Flooding and Mudslides Hit Southern California With ‘Pineapple Express’ Storm
LOS ANGELES—A Pacific storm hit Southern California with heavy rains and wind on Friday, triggering flash floods and mudslides. Hundreds of homes were under evacuation orders, and more than a dozen houses were damaged.
The rain came as part of a storm from Hawaii that has been called a “Pineapple Express” and has affected the whole West Coast.
All across Los Angeles County the rains caused areas of flooding, road closures, and traffic build-ups.
About 1,000 homes were given evacuation orders on Thursday night in the northeast Los Angeles suburb of Glendora, where mudslides from a wildfire-burned area left several roads impassable overnight. At least a dozen were red-tagged as uninhabitable. Flowing mud and rocks also threatened homes in Azusa to the east of Glendora.
Los Angeles firefighters were called in shortly before 10:00 am near Atwater Village area to rescue two homeless people who were stranded in trees on an island in the swollen Los Angeles River. Both were safely pulled out of the water and taken for medical treatment.
High winds tore down power lines throughout the region, leaving about 22,000 in Los Angeles County without electricity by mid afternoon, utility officials reported.
Charlene Casillas, a resident of Los Angeles suburb of Monrovia, and many of her neighbors received an alert on their cell phones early Friday morning warning of dangerous weather.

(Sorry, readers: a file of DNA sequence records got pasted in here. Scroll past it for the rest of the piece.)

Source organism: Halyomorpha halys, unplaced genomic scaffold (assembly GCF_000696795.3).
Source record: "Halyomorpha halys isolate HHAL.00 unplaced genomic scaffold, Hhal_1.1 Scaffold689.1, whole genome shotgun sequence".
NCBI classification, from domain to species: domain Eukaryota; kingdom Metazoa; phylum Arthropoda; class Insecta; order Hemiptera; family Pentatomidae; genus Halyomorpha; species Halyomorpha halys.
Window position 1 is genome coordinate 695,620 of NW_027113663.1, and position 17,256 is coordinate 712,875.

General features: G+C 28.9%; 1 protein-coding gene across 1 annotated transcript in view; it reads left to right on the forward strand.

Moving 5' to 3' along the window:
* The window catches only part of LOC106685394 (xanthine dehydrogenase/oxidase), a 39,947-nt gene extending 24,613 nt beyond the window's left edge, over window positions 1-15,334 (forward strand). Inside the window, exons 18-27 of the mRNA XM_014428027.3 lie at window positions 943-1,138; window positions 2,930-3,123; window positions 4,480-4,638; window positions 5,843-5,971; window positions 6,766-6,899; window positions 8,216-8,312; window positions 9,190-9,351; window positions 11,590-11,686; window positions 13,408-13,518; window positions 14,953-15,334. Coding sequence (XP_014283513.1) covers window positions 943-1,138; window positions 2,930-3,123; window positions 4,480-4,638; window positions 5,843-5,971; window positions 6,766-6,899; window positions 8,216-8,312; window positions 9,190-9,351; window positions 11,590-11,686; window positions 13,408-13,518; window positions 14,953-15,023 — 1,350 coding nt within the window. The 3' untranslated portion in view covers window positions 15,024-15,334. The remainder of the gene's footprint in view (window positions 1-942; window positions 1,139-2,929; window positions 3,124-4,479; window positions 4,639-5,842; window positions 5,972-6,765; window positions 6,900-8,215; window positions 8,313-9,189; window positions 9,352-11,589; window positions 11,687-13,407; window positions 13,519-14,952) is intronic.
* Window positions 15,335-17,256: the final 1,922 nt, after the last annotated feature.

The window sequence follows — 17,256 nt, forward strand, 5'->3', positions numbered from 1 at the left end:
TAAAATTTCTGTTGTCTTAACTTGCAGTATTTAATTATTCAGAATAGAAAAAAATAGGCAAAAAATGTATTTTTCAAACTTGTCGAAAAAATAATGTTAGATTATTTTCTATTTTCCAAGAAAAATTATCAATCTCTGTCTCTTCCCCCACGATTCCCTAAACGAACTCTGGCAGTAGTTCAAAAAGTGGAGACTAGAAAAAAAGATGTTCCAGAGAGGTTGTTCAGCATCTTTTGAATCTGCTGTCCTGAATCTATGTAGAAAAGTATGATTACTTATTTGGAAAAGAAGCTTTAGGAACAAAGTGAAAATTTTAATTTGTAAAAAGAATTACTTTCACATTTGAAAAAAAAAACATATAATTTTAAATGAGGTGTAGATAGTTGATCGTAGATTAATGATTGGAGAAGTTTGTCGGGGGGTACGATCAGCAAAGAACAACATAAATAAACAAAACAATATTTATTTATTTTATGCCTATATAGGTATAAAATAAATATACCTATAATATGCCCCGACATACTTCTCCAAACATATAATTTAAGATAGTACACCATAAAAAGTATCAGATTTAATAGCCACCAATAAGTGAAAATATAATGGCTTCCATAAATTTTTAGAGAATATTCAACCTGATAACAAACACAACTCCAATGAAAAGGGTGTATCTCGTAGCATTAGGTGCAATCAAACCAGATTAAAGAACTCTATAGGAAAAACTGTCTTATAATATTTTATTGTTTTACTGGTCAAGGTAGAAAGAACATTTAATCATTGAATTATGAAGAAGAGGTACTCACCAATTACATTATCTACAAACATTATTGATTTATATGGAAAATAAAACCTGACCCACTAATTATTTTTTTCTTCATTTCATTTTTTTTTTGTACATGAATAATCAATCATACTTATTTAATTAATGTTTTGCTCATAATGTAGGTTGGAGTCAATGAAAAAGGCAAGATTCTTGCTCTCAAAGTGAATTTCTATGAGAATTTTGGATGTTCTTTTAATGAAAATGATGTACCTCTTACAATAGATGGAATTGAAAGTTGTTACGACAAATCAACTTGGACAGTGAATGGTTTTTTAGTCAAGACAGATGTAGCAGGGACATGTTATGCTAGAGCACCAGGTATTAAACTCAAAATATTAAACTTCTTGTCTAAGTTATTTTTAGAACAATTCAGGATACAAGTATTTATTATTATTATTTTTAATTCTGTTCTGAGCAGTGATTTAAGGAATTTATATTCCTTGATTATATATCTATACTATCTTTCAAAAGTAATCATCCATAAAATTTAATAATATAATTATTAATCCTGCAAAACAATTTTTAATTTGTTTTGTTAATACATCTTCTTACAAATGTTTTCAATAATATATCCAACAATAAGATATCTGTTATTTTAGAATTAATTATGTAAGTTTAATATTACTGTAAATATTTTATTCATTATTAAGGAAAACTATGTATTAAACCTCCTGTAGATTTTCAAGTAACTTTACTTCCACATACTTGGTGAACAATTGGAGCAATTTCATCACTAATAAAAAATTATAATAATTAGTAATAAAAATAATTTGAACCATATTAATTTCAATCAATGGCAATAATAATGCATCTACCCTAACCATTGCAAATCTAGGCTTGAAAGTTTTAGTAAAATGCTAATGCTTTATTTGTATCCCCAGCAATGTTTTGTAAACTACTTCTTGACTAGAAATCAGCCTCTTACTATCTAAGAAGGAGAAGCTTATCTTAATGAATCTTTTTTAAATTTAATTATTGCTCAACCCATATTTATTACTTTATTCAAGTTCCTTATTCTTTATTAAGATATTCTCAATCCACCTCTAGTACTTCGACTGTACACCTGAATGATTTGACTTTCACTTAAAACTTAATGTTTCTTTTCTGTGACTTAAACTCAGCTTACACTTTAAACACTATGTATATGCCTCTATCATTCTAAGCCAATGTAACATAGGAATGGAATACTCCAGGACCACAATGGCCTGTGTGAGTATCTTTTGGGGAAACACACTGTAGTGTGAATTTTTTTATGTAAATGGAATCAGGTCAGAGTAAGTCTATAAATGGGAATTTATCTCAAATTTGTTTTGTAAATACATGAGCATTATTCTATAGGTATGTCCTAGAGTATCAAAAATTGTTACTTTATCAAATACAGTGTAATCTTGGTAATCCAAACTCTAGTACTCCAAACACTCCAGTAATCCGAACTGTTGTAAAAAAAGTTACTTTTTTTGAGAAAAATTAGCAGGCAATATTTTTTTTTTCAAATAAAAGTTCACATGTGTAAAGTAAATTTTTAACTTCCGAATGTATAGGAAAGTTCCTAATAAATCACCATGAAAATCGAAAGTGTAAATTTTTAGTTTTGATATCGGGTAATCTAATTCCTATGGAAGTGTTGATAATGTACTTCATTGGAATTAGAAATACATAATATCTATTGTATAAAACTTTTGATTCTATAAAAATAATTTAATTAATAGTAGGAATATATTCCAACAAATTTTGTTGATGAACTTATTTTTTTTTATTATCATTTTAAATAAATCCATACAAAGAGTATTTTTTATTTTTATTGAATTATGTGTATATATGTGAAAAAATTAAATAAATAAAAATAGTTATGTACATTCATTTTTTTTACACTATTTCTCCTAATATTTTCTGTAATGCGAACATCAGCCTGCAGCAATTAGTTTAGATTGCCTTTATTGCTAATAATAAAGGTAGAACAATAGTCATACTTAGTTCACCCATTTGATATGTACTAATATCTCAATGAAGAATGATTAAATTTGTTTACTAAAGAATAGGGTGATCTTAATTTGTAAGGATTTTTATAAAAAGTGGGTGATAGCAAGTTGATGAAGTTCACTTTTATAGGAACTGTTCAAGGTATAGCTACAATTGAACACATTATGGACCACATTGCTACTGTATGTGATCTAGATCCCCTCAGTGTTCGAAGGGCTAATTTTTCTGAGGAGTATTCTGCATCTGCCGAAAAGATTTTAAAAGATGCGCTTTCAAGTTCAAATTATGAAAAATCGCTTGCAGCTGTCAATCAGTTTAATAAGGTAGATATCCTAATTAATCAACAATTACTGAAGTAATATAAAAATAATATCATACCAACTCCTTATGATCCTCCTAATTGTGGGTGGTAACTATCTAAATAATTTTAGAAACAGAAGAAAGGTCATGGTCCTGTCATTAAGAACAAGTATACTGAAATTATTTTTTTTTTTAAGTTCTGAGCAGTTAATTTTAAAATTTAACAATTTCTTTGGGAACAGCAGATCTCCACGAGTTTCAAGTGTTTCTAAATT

“This morning the rain got pretty heavy,” said Casillas, who said the alert warned of mudslides. “We waited until this morning to come out and see that we had some mud that had broken through our barriers.”
Casillas said she was lucky that she only had mud flow into the front area of her property near the street, but some of her neighbors were not so lucky.
The houses along her street are just south of the burned area of the Madison Fire of April 2013. Fires destroy trees and brush that help prevent against erosion and mudslides, and city officials placed large white barriers along the street after the fire to protect the homes. Sandbags were stacked high alongside and between them in preparation for Friday’s rain.
For Casillas though, she says this is the price you pay for living in the foothills of Southern California.
“We’ve lived up here for a while,” said Casillas. “We kind of were prepared for it, so we understand. With the beauty being up here in Monrovia, there comes other things with it – fires, rains, and that’s ok.”
The “Pineapple Express” phenomena refers to a long, narrow stream of moisture from the tropics that travels into the western United States.
The latest forecast from the National Weather Service is that the storm will continue to leave rain in warmer areas along the West Coast and snow in higher, mountainous regions over the weekend. As it moves inland, strong winds, rain and snow are expected in some western states.